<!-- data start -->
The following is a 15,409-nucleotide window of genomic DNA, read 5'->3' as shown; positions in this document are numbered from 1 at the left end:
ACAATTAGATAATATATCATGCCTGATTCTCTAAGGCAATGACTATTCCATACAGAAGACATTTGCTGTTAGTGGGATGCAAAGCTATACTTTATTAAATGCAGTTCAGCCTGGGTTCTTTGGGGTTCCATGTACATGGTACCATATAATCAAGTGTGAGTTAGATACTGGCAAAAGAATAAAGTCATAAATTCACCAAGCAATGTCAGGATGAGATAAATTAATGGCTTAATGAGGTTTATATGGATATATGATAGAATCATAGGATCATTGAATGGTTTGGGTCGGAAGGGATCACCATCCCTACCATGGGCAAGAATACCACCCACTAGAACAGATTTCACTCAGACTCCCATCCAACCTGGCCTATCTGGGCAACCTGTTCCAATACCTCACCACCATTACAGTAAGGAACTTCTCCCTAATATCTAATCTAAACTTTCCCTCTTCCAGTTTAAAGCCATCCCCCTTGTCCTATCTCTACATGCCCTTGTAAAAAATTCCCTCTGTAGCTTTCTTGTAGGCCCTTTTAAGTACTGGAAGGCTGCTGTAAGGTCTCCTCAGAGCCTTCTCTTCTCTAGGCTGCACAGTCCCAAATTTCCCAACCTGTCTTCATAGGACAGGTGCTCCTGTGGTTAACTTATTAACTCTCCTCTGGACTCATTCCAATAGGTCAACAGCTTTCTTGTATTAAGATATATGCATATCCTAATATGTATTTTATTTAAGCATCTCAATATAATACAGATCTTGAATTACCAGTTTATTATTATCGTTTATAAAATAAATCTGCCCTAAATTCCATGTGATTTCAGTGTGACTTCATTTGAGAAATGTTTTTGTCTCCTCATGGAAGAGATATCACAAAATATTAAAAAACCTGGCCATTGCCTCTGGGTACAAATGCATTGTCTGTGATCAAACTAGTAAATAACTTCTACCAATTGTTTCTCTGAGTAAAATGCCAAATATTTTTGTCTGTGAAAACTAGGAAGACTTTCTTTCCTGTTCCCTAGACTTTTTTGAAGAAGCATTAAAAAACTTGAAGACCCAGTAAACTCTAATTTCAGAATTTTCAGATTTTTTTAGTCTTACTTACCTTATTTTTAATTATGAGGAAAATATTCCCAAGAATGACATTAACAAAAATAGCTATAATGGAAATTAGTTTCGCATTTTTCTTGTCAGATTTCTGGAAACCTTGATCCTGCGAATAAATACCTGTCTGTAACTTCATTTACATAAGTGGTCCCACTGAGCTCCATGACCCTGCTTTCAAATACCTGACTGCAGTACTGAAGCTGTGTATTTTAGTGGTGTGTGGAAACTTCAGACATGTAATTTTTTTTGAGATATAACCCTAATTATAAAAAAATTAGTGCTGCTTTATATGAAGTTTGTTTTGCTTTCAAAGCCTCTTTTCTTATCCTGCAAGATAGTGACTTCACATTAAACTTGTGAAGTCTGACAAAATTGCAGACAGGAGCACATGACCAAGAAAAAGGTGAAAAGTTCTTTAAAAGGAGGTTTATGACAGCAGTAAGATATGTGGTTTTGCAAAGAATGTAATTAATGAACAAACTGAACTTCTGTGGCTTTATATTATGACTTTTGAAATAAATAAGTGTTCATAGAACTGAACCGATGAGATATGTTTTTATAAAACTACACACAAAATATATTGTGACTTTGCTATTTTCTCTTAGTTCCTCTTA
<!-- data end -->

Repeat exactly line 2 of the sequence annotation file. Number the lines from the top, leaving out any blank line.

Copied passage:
ACAATTAGATAATATATCATGCCTGATTCTCTAAGGCAATGACTATTCCATACAGAAGACATTTGCTGTTAGTGGGATGCAAAGCTATACTTTATTAAATGCAGTTCAGCCTGGGTTCTTTGGGGTTCCATGTACATGGTACCATATAATCAAGTGTGAGTTAGATACTGGCAAAAGAATAAAGTCATAAATTCACCAAGCAATGTCAGGATGAGATAAATTAATGGCTTAATGAGGTTTATATGGATATATGATAGAATCATAGGATCATTGAATGGTTTGGGTCGGAAGGGATCACCATCCCTACCATGGGCAAGAATACCACCCACTAGAACAGATTTCACTCAGACTCCCATCCAACCTGGCCTATCTGGGCAACCTGTTCCAATACCTCACCACCATTACAGTAAGGAACTTCTCCCTAATATCTAATCTAAACTTTCCCTCTTCCAGTTTAAAGCCATCCCCCTTGTCCTATCTCTACATGCCCTTGTAAAAAATTCCCTCTGTAGCTTTCTTGTAGGCCCTTTTAAGTACTGGAAGGCTGCTGTAAGGTCTCCTCAGAGCCTTCTCTTCTCTAGGCTGCACAGTCCCAAATTTCCCAACCTGTCTTCATAGGACAGGTGCTCCTGTGGTTAACTTATTAACTCTCCTCTGGACTCATTCCAATAGGTCAACAGCTTTCTTGTATTAAGATATATGCATATCCTAATATGTATTTTATTTAAGCATCTCAATATAATACAGATCTTGAATTACCAGTTTATTATTATCGTTTATAAAATAAATCTGCCCTAAATTCCATGTGATTTCAGTGTGACTTCATTTGAGAAATGTTTTTGTCTCCTCATGGAAGAGATATCACAAAATATTAAAAAACCTGGCCATTGCCTCTGGGTACAAATGCATTGTCTGTGATCAAACTAGTAAATAACTTCTACCAATTGTTTCTCTGAGTAAAATGCCAAATATTTTTGTCTGTGAAAACTAGGAAGACTTTCTTTCCTGTTCCCTAGACTTTTTTGAAGAAGCATTAAAAAACTTGAAGACCCAGTAAACTCTAATTTCAGAATTTTCAGATTTTTTTAGTCTTACTTACCTTATTTTTAATTATGAGGAAAATATTCCCAAGAATGACATTAACAAAAATAGCTATAATGGAAATTAGTTTCGCATTTTTCTTGTCAGATTTCTGGAAACCTTGATCCTGCGAATAAATACCTGTCTGTAACTTCATTTACATAAGTGGTCCCACTGAGCTCCATGACCCTGCTTTCAAATACCTGACTGCAGTACTGAAGCTGTGTATTTTAGTGGTGTGTGGAAACTTCAGACATGTAATTTTTTTTGAGATATAACCCTAATTATAAAAAAATTAGTGCTGCTTTATATGAAGTTTGTTTTGCTTTCAAAGCCTCTTTTCTTATCCTGCAAGATAGTGACTTCACATTAAACTTGTGAAGTCTGACAAAATTGCAGACAGGAGCACATGACCAAGAAAAAGGTGAAAAGTTCTTTAAAAGGAGGTTTATGACAGCAGTAAGATATGTGGTTTTGCAAAGAATGTAATTAATGAACAAACTGAACTTCTGTGGCTTTATATTATGACTTTTGAAATAAATAAGTGTTCATAGAACTGAACCGATGAGATATGTTTTTATAAAACTACACACAAAATATATTGTGACTTTGCTATTTTCTCTTAGTTCCTCTTA